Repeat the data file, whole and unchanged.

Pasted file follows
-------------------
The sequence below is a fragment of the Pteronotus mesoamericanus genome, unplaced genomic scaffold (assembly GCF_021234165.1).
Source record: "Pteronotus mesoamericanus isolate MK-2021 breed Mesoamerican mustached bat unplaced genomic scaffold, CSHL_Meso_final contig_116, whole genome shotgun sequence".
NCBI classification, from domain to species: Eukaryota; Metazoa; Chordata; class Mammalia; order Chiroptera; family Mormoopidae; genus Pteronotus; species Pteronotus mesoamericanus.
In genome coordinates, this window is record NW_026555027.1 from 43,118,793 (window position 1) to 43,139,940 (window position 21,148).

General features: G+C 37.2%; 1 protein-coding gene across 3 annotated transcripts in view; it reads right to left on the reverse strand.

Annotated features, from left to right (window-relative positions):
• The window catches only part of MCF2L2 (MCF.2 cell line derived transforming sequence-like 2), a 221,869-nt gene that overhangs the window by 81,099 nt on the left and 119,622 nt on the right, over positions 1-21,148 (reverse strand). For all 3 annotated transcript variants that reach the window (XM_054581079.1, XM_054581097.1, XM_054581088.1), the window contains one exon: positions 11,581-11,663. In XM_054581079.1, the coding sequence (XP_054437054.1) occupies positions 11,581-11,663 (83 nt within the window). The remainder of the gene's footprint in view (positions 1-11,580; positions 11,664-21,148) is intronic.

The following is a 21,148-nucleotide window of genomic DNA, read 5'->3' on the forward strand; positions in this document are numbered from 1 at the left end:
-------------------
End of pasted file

The sequence below is a fragment of the Pteronotus mesoamericanus genome, unplaced genomic scaffold (assembly GCF_021234165.1).
Source record: "Pteronotus mesoamericanus isolate MK-2021 breed Mesoamerican mustached bat unplaced genomic scaffold, CSHL_Meso_final contig_116, whole genome shotgun sequence".
NCBI classification, from domain to species: Eukaryota; Metazoa; Chordata; class Mammalia; order Chiroptera; family Mormoopidae; genus Pteronotus; species Pteronotus mesoamericanus.
In genome coordinates, this window is record NW_026555027.1 from 43,118,793 (window position 1) to 43,139,940 (window position 21,148).

General features: G+C 37.2%; 1 protein-coding gene across 3 annotated transcripts in view; it reads right to left on the reverse strand.

Annotated features, from left to right (window-relative positions):
• The window catches only part of MCF2L2 (MCF.2 cell line derived transforming sequence-like 2), a 221,869-nt gene that overhangs the window by 81,099 nt on the left and 119,622 nt on the right, over positions 1-21,148 (reverse strand). For all 3 annotated transcript variants that reach the window (XM_054581079.1, XM_054581097.1, XM_054581088.1), the window contains one exon: positions 11,581-11,663. In XM_054581079.1, the coding sequence (XP_054437054.1) occupies positions 11,581-11,663 (83 nt within the window). The remainder of the gene's footprint in view (positions 1-11,580; positions 11,664-21,148) is intronic.

The following is a 21,148-nucleotide window of genomic DNA, read 5'->3' on the forward strand; positions in this document are numbered from 1 at the left end: